Companies who do understand and report click fraud to search engine properties have had success receiving refunds for fraudulent clicks. For those advertisers who want to address the possibility of click fraud in PPC campaigns, good option do exists. At the most basic level, advertisers can use general auditing many have been known to compile lists of sites that generate high numbers of clicks but not sales. This will indeed put up a red flag.

On the other hand, because click fraud is advancing at such frequency, click fraud detection companies and software have been popping up all over the country. Let's take a look at some of the options:

- - This fraud detector tracks all PPC search engines, detects multiple IP's, and even pops up a "ClickMinder" after a potential abuser clicks repeatedly over five times.
- ClickDetective - ClickDetective allows you to track return visitors to your site and alerts you if there is evidence that your site may be under attack. Its reports show you every click in real time rather than a summary hours later.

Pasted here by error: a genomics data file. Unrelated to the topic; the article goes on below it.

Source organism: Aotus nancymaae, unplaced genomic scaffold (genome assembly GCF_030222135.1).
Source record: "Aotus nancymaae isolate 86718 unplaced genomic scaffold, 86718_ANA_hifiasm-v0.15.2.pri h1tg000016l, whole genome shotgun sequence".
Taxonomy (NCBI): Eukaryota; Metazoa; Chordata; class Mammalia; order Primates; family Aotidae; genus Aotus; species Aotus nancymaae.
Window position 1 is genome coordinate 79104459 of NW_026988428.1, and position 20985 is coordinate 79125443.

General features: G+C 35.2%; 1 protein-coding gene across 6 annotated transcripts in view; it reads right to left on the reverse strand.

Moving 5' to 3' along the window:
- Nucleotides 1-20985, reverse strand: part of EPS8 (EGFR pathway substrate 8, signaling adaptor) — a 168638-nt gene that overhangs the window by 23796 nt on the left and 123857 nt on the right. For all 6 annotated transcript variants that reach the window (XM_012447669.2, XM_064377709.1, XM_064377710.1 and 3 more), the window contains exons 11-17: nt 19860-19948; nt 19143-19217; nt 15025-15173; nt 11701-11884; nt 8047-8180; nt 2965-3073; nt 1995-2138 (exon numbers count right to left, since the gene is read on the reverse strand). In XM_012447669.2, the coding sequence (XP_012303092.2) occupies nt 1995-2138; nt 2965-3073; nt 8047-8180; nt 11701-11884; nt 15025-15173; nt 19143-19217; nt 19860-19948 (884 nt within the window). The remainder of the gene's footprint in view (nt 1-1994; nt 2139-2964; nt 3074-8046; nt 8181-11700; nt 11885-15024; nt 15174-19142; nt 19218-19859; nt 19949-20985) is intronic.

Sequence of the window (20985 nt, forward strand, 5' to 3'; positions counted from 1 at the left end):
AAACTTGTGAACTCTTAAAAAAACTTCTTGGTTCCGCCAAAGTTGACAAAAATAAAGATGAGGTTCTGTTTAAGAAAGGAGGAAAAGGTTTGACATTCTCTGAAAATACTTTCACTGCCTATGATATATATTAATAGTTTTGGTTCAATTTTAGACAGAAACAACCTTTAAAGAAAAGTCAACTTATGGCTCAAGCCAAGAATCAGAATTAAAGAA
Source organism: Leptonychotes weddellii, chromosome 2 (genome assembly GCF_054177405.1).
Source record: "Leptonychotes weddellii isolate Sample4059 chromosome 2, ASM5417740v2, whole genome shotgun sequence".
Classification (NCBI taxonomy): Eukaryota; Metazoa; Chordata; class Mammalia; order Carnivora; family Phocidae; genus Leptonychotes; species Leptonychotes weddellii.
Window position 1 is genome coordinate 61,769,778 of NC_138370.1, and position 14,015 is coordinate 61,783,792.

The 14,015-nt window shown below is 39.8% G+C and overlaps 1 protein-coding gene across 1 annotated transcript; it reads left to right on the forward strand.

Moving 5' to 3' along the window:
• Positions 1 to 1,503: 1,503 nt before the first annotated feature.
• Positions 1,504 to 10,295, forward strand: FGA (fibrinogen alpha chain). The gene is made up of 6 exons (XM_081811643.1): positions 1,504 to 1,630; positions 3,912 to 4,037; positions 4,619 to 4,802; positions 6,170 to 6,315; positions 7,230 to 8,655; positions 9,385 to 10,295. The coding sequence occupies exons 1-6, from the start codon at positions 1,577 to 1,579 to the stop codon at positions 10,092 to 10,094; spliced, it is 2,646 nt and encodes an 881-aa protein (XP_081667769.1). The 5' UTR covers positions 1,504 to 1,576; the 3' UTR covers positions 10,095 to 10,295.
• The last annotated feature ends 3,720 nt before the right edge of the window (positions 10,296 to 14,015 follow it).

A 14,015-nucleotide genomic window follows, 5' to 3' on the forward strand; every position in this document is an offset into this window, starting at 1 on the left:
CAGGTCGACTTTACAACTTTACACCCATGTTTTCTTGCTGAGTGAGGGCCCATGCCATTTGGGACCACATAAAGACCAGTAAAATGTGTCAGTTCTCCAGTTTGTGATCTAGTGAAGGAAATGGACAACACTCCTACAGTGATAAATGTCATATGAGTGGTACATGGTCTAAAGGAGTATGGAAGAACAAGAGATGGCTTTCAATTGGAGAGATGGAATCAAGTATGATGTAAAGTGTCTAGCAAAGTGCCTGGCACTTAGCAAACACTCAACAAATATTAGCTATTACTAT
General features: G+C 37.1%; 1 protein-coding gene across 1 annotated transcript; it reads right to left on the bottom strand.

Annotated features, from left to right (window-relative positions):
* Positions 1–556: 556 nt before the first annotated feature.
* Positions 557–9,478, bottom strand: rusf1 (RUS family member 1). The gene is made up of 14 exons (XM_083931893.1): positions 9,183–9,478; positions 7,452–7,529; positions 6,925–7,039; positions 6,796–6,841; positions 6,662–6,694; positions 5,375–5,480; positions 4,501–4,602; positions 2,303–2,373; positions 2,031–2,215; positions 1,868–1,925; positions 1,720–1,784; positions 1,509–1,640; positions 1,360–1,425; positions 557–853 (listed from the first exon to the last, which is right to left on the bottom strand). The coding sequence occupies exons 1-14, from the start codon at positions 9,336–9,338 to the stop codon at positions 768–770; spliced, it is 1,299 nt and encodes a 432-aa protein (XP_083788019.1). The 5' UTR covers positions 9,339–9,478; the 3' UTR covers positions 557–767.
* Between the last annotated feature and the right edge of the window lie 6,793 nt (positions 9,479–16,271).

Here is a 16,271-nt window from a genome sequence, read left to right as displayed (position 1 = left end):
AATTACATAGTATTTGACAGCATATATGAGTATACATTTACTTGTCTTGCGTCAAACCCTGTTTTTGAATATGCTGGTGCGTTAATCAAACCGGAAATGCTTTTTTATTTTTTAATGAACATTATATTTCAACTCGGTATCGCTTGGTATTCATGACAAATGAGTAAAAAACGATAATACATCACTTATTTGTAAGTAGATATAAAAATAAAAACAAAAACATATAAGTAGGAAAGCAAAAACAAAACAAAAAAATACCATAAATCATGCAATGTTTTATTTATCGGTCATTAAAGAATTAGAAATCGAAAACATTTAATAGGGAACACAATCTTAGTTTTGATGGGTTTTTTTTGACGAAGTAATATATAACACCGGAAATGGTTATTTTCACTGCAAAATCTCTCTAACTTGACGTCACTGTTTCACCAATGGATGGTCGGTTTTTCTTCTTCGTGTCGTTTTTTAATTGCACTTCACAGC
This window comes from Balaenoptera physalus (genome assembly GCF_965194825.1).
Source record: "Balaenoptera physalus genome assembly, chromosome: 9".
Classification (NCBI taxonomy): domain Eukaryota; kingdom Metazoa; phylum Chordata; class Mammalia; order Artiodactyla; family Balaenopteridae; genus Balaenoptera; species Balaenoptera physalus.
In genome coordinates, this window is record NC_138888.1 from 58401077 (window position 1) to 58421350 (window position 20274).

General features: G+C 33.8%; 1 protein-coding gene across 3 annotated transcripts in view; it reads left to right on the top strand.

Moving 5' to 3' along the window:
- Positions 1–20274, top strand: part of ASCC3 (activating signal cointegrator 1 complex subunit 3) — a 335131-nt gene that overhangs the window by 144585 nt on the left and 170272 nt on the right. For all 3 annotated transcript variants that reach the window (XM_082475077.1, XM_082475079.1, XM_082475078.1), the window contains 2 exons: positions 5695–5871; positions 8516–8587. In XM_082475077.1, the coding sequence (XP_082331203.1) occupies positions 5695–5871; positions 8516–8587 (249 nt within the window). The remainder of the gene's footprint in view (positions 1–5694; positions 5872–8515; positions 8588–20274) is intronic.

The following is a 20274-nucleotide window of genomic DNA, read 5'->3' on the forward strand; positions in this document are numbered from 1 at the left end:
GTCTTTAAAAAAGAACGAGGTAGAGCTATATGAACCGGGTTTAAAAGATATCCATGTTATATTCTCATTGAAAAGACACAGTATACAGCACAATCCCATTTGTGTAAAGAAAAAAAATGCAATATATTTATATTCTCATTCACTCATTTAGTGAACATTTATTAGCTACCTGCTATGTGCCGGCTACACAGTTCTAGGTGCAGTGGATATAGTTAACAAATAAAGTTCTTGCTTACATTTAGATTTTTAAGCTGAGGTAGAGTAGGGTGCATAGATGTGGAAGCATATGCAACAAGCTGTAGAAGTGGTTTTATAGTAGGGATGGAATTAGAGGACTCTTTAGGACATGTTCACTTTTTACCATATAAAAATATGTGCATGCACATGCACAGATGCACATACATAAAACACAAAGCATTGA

- BogusClick - BogusClick can help advertisers determine competitor IP addresses, originating PPC search engines and/or partner sites involved, as well as keywords used.
- Clicklab - Clicklab employs a score-based click fraud detection system that applies a series of tests to each visitor session and assigns scores. Calculations are made to indicate bad/good sessions to show an advertiser the quality of traffic.

Click fraud is a big problem in search engine marketing that's only going to get bigger in the future. It is wise for any online advertiser to implement some auditing system. Why continue to waste precious campaign money?!